Megyn Kelly, Donald Trump interview: How did she hold up against presidential candidate?
“Be so good, they can’t ignore you.” Megyn Kelly claims that’s her motto, cribbed from Steve Martin. But on Tuesday night, as the Fox News anchor and host of The Kelly File took her first shot at a prime-time special, Megyn Kelly Presents, complete with a much-talked-about sit-down with Donald Trump, among others, the rest of us learned something about Kelly: Sometimes when people can’t ignore you, it’s because you’re bad.
Granted, Kelly could have been worse. But the special was so overhyped, the end result was particularly disappointing. Her fans have been anticipating this showdown since last August, when she brought up Trump’s history of misogynistic comments as a co-moderator of the first GOP debate. They bristled when Trump retweeted a comment calling her a “bimbo” and suggested that she had “blood coming out of her wherever.” They devoured the Vanity Fair cover where she refused to apologize to Trump for “doing good journalism,” and they followed the salacious reports of phone calls between Kelly’s boss, Roger Ailes, and the presumptive Republican presidential candidate. Mostly, they waited patiently for Kelly to attack. (She’d remained silent on Twitter.) But when she finally got her chance, opening Megyn Kelly Presents with a promise that “nothing is off limits,” her questions were shockingly bland.
The interview aired just days after the New York Times exposé on Trump’s misogyny became the most-read Times story of the year, but it was pre-taped, and Kelly didn’t delve into Trump’s history of sexism beyond how it applied to her. “Let’s talk about us,” she said, grinning. She used the phrase “yours truly” more than once. When she inquired why Trump contested the question she posed at the GOP debate, he complained, “I thought it was unfair… My whole life is a debate, but I have never actually debated before.” But she didn’t press him further after that flimsy response, and he never offered any apologies beyond a bemused “Excuse me!” in regard to retweeting the word “bimbo.” Asked if he regretted the mean-spirited comments he’d made about John McCain and Carly Fiorina, he shrugged, “You make a mistake, you go forward… to look back and say, ‘Gee, I wish I didn’t do this or that, I don’t even think that’s healthy.” In fact, he defended his casual cruelty. “If I were soft, if I were ‘presidential,’ if I would not have fought back, I don’t think I would have been successful,” he said. (It’s one of EW’s 7 big moments from the interview.)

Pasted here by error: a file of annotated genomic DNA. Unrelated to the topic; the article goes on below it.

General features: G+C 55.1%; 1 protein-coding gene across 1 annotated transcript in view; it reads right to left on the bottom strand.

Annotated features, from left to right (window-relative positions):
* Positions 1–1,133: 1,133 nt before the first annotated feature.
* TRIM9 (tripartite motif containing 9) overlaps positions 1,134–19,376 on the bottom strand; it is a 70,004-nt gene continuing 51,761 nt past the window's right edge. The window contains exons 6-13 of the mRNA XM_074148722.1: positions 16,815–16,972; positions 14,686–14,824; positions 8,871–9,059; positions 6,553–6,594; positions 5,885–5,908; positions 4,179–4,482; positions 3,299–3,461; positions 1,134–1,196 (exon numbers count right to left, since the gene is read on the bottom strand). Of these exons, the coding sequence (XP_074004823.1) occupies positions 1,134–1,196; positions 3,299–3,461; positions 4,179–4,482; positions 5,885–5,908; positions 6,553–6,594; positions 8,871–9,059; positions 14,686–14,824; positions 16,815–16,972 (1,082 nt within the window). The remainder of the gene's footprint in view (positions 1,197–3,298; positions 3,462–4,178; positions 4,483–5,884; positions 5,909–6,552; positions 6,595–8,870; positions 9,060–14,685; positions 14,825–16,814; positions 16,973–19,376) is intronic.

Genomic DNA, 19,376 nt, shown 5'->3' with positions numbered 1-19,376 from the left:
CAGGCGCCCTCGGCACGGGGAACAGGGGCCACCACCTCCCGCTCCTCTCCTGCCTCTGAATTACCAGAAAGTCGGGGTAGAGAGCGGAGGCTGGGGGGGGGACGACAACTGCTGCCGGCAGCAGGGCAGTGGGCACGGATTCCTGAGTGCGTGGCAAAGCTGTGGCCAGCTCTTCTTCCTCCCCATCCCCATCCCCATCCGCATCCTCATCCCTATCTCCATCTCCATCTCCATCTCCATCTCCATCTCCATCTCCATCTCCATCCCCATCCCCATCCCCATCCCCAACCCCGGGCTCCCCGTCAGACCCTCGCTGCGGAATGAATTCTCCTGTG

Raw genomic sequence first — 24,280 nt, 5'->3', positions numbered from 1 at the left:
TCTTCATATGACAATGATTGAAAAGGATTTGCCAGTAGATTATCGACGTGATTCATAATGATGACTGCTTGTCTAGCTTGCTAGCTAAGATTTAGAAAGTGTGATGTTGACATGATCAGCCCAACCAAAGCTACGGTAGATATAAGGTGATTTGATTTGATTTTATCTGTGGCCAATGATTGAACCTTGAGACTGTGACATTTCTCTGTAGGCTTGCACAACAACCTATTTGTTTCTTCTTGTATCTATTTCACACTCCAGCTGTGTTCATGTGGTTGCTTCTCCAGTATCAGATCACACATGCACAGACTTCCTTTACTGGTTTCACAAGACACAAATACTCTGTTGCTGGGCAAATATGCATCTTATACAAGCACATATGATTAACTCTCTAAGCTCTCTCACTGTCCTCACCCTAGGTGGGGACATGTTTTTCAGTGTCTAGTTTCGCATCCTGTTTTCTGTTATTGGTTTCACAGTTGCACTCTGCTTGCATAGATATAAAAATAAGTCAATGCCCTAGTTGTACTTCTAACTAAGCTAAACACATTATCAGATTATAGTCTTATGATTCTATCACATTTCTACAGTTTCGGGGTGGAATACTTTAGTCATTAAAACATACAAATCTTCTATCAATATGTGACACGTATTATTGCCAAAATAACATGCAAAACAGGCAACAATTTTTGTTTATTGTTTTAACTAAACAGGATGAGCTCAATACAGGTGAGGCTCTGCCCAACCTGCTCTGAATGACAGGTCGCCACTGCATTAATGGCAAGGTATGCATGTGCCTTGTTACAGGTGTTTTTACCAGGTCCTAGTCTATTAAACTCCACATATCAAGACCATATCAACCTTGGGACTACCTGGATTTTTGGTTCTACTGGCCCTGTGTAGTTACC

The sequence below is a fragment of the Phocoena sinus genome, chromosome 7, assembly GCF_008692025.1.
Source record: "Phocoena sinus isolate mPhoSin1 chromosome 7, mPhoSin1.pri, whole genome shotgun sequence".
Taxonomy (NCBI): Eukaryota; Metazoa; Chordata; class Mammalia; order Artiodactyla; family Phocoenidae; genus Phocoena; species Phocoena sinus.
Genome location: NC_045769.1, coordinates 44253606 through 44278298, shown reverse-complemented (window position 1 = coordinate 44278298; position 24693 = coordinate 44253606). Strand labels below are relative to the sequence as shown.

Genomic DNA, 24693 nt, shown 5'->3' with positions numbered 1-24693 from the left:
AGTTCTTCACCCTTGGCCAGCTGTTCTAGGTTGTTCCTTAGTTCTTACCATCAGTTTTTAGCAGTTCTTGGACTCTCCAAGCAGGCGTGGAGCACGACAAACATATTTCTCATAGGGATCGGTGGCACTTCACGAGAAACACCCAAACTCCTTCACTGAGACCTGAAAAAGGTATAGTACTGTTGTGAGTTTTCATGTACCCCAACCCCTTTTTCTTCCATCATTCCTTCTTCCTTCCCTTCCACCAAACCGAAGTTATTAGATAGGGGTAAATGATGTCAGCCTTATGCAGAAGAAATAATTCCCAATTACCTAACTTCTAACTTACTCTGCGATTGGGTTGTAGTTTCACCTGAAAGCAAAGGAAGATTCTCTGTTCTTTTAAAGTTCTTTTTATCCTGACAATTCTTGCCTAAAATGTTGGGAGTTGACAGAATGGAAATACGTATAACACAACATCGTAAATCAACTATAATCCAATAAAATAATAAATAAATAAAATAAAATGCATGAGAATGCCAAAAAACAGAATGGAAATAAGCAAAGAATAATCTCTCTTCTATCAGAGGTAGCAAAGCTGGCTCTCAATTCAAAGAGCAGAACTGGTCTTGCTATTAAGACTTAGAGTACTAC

This mild testiness was about as tense as things got. Kelly’s other questions actually seemed like they were intended to humanize Trump. The two talked about the death of Trump’s older brother, Fred, who died as an alcoholic at the age of 43. Kelly wondered if Trump became a bullier because he was bullied himself as a kid. (Short answer? No.) She put on her best furrowed-brow face and asked if Trump had ever been “wounded” emotionally, as if she were a therapist speaking to an abused child. That’s when Trump offered the closest thing to an honest response that he could muster: “When I’m wounded, I go after people hard, and I try to unwound myself.” No surprise there.
On Twitter, people complained that Kelly had lost her edge. “Coming up soon in Kelly-Trump interview: ‘Do you like ice cream?’; ‘Fave color?’; ‘Backstreet Boys or N*SYNC?'” joked Pete Catapano of Salon. And then, as if to prove him right, Kelly capped off her special with a rapid-fire collection of “shocking” revelations: his favorite movie is Citizen Kane, his favorite book is All Quiet on the Western Front, and, uh… he doesn’t actually read books. “I read passages,” he confessed. “I read areas. I read chapters. I don’t have time.” So when he says he loved All Quiet on the Western Front, he really just meant he loved reading the spine?
Kelly often says she wants to become a combination of Barbara Walters, Oprah Winfrey, and Charlie Rose, but she would’ve done better to just be herself. She’s not dishy enough to be a gossip hound like Walters, though she worked with Walters’ longtime producer, Bill Geddie, on the special. She’s not warm enough to be Oprah, and she doesn’t have Rose’s depth. Her strengths are that she’s sharp and quick-witted, which is why she might’ve been better served by a live special that would allow her to improvise questions that her subjects didn’t expect. Instead, as she zipped through interviews with Trump, Laverne Cox, Michael Douglas, and Robert Shapiro, she was trapped by the hour-long format, doomed to rush through as many pre-determined questions as she could in a very short segment. Every time, she failed to bring up the most interesting topics. She never addressed the controversy surrounding Cox’s upcoming role in Fox’s reboot of The Rocky Horror Picture Show. She didn’t push Shapiro on the moral implications of his O.J. Simpson defense. These weren’t conversations; they were a collection of mediocre sound bites. And why was Michael Douglas even there, beyond the fact that his movies probably test well among Fox News viewers?
As for Trump, Kelly must’ve known that no matter how poorly the interview went, both of them stood to benefit. Trump was making nice with one of his most vocal critics, and Kelly was likely getting a ratings boost. It’s hard to criticize her for giving her so-called enemy exactly the kind of attention he wants. What media entity hasn’t been complicit in the massive amount of media coverage devoted to Trump? But really, this wasn’t a crisis of politics. It was a crisis of entertainment. There was no intimacy between Kelly and her subjects. No tears. No breaking news. Just a lot of wasted potential. In the most talked-about quote of the night, Trump insisted that if he doesn’t win, he’ll consider his run “a total and complete waste of time, energy, and money.” You might describe his appearance on Kelly’s special the same way.